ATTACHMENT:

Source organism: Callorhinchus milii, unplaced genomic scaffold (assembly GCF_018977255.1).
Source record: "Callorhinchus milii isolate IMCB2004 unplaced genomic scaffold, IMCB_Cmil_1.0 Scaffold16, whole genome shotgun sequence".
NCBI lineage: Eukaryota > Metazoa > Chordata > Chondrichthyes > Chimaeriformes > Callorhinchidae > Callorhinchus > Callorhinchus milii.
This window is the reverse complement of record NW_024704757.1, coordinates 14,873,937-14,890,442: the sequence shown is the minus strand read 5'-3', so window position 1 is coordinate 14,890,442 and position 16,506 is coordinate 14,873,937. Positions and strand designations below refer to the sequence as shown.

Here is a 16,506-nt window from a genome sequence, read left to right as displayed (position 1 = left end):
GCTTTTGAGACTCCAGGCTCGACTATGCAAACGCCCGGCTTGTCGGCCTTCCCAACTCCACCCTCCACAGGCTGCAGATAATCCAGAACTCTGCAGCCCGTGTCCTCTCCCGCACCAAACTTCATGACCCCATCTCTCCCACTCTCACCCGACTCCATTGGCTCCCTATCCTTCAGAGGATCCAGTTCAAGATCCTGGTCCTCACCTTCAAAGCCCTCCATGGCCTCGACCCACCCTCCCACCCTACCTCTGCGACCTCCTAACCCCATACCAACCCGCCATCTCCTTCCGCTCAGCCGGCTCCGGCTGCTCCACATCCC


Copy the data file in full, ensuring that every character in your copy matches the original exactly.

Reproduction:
Source organism: Callorhinchus milii, unplaced genomic scaffold (assembly GCF_018977255.1).
Source record: "Callorhinchus milii isolate IMCB2004 unplaced genomic scaffold, IMCB_Cmil_1.0 Scaffold16, whole genome shotgun sequence".
NCBI lineage: Eukaryota > Metazoa > Chordata > Chondrichthyes > Chimaeriformes > Callorhinchidae > Callorhinchus > Callorhinchus milii.
This window is the reverse complement of record NW_024704757.1, coordinates 14,873,937-14,890,442: the sequence shown is the minus strand read 5'-3', so window position 1 is coordinate 14,890,442 and position 16,506 is coordinate 14,873,937. Positions and strand designations below refer to the sequence as shown.

Here is a 16,506-nt window from a genome sequence, read left to right as displayed (position 1 = left end):
GCTTTTGAGACTCCAGGCTCGACTATGCAAACGCCCGGCTTGTCGGCCTTCCCAACTCCACCCTCCACAGGCTGCAGATAATCCAGAACTCTGCAGCCCGTGTCCTCTCCCGCACCAAACTTCATGACCCCATCTCTCCCACTCTCACCCGACTCCATTGGCTCCCTATCCTTCAGAGGATCCAGTTCAAGATCCTGGTCCTCACCTTCAAAGCCCTCCATGGCCTCGACCCACCCTCCCACCCTACCTCTGCGACCTCCTAACCCCATACCAACCCGCCATCTCCTTCCGCTCAGCCGGCTCCGGCTGCTCCACATCCC